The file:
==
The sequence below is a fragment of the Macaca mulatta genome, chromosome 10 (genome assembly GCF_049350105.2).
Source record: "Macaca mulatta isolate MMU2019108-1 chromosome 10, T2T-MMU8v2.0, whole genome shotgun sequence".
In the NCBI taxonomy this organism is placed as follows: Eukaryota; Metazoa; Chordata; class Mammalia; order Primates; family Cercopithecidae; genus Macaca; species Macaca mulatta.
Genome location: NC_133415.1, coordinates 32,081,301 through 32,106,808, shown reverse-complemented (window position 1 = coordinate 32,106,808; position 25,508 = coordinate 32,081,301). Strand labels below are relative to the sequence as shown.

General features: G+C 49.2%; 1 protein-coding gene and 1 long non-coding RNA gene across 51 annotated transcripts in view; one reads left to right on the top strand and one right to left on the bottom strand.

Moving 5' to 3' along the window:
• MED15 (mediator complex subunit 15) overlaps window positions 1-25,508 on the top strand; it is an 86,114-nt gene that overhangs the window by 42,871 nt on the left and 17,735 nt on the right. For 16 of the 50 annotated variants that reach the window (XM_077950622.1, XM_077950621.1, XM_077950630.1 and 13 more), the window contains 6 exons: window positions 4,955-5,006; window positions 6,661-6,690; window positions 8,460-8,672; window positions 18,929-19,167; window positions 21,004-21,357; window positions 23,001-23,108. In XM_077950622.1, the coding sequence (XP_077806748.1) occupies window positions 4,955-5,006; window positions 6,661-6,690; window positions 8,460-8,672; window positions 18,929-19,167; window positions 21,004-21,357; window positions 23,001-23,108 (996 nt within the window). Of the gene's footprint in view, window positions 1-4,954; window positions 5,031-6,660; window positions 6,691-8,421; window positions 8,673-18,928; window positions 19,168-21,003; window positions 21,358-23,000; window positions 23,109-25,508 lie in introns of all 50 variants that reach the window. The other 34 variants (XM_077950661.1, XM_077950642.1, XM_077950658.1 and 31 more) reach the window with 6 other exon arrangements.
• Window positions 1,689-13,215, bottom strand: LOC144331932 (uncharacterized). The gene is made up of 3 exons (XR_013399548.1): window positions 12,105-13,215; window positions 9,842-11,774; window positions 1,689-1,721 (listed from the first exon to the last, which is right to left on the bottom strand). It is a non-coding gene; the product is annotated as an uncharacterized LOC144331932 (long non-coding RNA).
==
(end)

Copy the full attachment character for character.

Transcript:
The sequence below is a fragment of the Macaca mulatta genome, chromosome 10 (genome assembly GCF_049350105.2).
Source record: "Macaca mulatta isolate MMU2019108-1 chromosome 10, T2T-MMU8v2.0, whole genome shotgun sequence".
In the NCBI taxonomy this organism is placed as follows: Eukaryota; Metazoa; Chordata; class Mammalia; order Primates; family Cercopithecidae; genus Macaca; species Macaca mulatta.
Genome location: NC_133415.1, coordinates 32,081,301 through 32,106,808, shown reverse-complemented (window position 1 = coordinate 32,106,808; position 25,508 = coordinate 32,081,301). Strand labels below are relative to the sequence as shown.

General features: G+C 49.2%; 1 protein-coding gene and 1 long non-coding RNA gene across 51 annotated transcripts in view; one reads left to right on the top strand and one right to left on the bottom strand.

Moving 5' to 3' along the window:
• MED15 (mediator complex subunit 15) overlaps window positions 1-25,508 on the top strand; it is an 86,114-nt gene that overhangs the window by 42,871 nt on the left and 17,735 nt on the right. For 16 of the 50 annotated variants that reach the window (XM_077950622.1, XM_077950621.1, XM_077950630.1 and 13 more), the window contains 6 exons: window positions 4,955-5,006; window positions 6,661-6,690; window positions 8,460-8,672; window positions 18,929-19,167; window positions 21,004-21,357; window positions 23,001-23,108. In XM_077950622.1, the coding sequence (XP_077806748.1) occupies window positions 4,955-5,006; window positions 6,661-6,690; window positions 8,460-8,672; window positions 18,929-19,167; window positions 21,004-21,357; window positions 23,001-23,108 (996 nt within the window). Of the gene's footprint in view, window positions 1-4,954; window positions 5,031-6,660; window positions 6,691-8,421; window positions 8,673-18,928; window positions 19,168-21,003; window positions 21,358-23,000; window positions 23,109-25,508 lie in introns of all 50 variants that reach the window. The other 34 variants (XM_077950661.1, XM_077950642.1, XM_077950658.1 and 31 more) reach the window with 6 other exon arrangements.
• Window positions 1,689-13,215, bottom strand: LOC144331932 (uncharacterized). The gene is made up of 3 exons (XR_013399548.1): window positions 12,105-13,215; window positions 9,842-11,774; window positions 1,689-1,721 (listed from the first exon to the last, which is right to left on the bottom strand). It is a non-coding gene; the product is annotated as an uncharacterized LOC144331932 (long non-coding RNA).